By Gareth Iacobucci
A group of GPs will head to the High Court today to begin their battle against PCTs’ right to unilaterally terminate their PMS contracts.
The GPs from Havering and Greenwich are to challenge whether the health secretary was entitled to introduce regulations permitting PCTs to terminate PMS agreements without cause.
The case has been brought by around 20 practices, following moves by NHS Havering and NHS Greenwich to write in ‘variations’ to PMS contracts that allow them to unilaterally terminate contracts, a clause which could be applied if GPs do not agree to reductions in funding or tough new requirements for payment.
The moves by PCT managers to write in the contract variations follow the Department of Health’s insertion of a new clause into PMS contract regulations last year effectively allowing ‘without grounds’ terminations.
The changes, brought in under previous health secretary Andy Burnham, came after the test case of dentist Eddie Crouch in 2008, who established it was then illegal for PCTs to terminate the dentists’ equivalent of a PMS contract without cause.
A statement on behalf of the 20 GPs from Havering and Greenwich said: ‘We have come to court today for the benefit of our patients.’
‘If we had not taken this action, some of our surgeries would no longer be viable and would have closed down, others would have been forced to reduce services, and this includes making doctors and nurses in the front line of primary care redundant.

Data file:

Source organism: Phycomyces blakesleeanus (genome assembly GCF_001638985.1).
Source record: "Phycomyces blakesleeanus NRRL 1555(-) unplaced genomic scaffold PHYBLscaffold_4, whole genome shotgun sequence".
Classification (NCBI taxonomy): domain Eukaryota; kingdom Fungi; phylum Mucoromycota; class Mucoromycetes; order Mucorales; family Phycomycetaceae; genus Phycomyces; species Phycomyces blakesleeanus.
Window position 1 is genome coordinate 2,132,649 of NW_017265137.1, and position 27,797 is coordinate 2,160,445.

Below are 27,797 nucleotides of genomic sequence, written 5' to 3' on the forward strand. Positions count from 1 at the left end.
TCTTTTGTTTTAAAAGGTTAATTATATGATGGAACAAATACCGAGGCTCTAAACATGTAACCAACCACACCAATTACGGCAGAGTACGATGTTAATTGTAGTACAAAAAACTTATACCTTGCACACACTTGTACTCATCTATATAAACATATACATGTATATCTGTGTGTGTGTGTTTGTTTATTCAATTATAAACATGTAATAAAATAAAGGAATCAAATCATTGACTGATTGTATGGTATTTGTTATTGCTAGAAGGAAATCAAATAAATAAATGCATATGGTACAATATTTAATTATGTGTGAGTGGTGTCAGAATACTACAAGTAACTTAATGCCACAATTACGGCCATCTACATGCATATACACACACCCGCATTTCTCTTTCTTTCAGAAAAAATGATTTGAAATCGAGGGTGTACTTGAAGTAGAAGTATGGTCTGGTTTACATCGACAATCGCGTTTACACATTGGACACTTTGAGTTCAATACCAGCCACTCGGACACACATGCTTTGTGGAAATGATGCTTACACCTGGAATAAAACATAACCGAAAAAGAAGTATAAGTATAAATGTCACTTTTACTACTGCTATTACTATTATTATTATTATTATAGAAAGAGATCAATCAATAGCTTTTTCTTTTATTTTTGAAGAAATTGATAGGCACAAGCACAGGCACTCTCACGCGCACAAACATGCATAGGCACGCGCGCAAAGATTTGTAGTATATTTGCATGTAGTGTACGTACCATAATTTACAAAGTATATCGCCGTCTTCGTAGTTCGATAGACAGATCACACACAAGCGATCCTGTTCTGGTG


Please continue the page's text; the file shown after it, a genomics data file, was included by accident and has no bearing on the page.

‘Although some of the 20 GPs who have brought the case to court are nearing retirement, they have nevertheless joined the action because they are concerned for the future of their practices. They wish to ensure their patients will continue to receive the same high standard of care after they have retired.
The statement added: ‘If any of us had thought that our contracts could be terminated without cause when we signed our contracts seven years ago none of us would have become PMS. We trusted the assurances given by our PCT and the Secretary of State.
‘We believe that our case also has wider implications for primary care as there is little incentive for investment in general practice if contracts can be unilaterally terminated without cause with only a few months notice.’
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